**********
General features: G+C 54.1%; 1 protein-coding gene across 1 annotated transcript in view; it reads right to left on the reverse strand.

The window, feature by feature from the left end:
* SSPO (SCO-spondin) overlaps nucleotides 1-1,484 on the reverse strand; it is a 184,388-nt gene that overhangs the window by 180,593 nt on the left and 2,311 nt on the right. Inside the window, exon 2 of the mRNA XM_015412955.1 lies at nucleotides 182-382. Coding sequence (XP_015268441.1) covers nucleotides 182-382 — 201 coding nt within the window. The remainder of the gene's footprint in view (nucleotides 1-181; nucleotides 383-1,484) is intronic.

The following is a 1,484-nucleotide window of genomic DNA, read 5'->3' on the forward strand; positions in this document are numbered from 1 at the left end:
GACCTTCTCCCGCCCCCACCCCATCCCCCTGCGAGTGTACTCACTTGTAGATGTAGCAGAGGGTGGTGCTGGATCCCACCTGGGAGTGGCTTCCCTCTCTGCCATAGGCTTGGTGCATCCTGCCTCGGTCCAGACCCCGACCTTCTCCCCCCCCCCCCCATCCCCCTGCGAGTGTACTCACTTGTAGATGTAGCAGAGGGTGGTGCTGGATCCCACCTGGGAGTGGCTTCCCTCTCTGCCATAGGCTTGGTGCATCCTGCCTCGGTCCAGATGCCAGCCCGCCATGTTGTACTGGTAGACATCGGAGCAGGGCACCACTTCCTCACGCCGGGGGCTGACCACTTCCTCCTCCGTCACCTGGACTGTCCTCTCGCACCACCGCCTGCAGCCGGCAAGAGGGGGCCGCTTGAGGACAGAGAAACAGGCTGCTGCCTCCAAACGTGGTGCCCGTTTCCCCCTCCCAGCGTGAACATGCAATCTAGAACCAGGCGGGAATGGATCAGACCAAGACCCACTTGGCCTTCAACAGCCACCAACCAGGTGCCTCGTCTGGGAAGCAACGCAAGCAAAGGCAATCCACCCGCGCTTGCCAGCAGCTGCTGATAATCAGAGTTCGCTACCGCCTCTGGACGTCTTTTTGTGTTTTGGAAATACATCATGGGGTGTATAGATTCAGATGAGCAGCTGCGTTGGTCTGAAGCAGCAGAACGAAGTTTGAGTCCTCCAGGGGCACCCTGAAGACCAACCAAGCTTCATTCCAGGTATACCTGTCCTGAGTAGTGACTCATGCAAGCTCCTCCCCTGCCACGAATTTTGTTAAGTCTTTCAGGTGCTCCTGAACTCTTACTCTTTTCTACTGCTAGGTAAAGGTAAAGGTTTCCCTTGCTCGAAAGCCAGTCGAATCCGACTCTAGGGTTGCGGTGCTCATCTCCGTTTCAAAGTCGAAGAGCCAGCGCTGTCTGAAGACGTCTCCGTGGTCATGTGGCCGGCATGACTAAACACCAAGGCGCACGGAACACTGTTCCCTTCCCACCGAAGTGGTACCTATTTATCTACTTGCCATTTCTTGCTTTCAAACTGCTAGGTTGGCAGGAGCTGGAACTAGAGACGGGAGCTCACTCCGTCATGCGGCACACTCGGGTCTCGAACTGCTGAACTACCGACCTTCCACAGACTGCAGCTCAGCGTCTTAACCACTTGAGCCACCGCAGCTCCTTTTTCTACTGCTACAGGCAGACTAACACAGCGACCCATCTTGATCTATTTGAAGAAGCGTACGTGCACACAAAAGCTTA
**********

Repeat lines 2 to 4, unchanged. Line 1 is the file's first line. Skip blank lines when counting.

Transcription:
The window, feature by feature from the left end:
* SSPO (SCO-spondin) overlaps nucleotides 1-1,484 on the reverse strand; it is a 184,388-nt gene that overhangs the window by 180,593 nt on the left and 2,311 nt on the right. Inside the window, exon 2 of the mRNA XM_015412955.1 lies at nucleotides 182-382. Coding sequence (XP_015268441.1) covers nucleotides 182-382 — 201 coding nt within the window. The remainder of the gene's footprint in view (nucleotides 1-181; nucleotides 383-1,484) is intronic.

The following is a 1,484-nucleotide window of genomic DNA, read 5'->3' on the forward strand; positions in this document are numbered from 1 at the left end: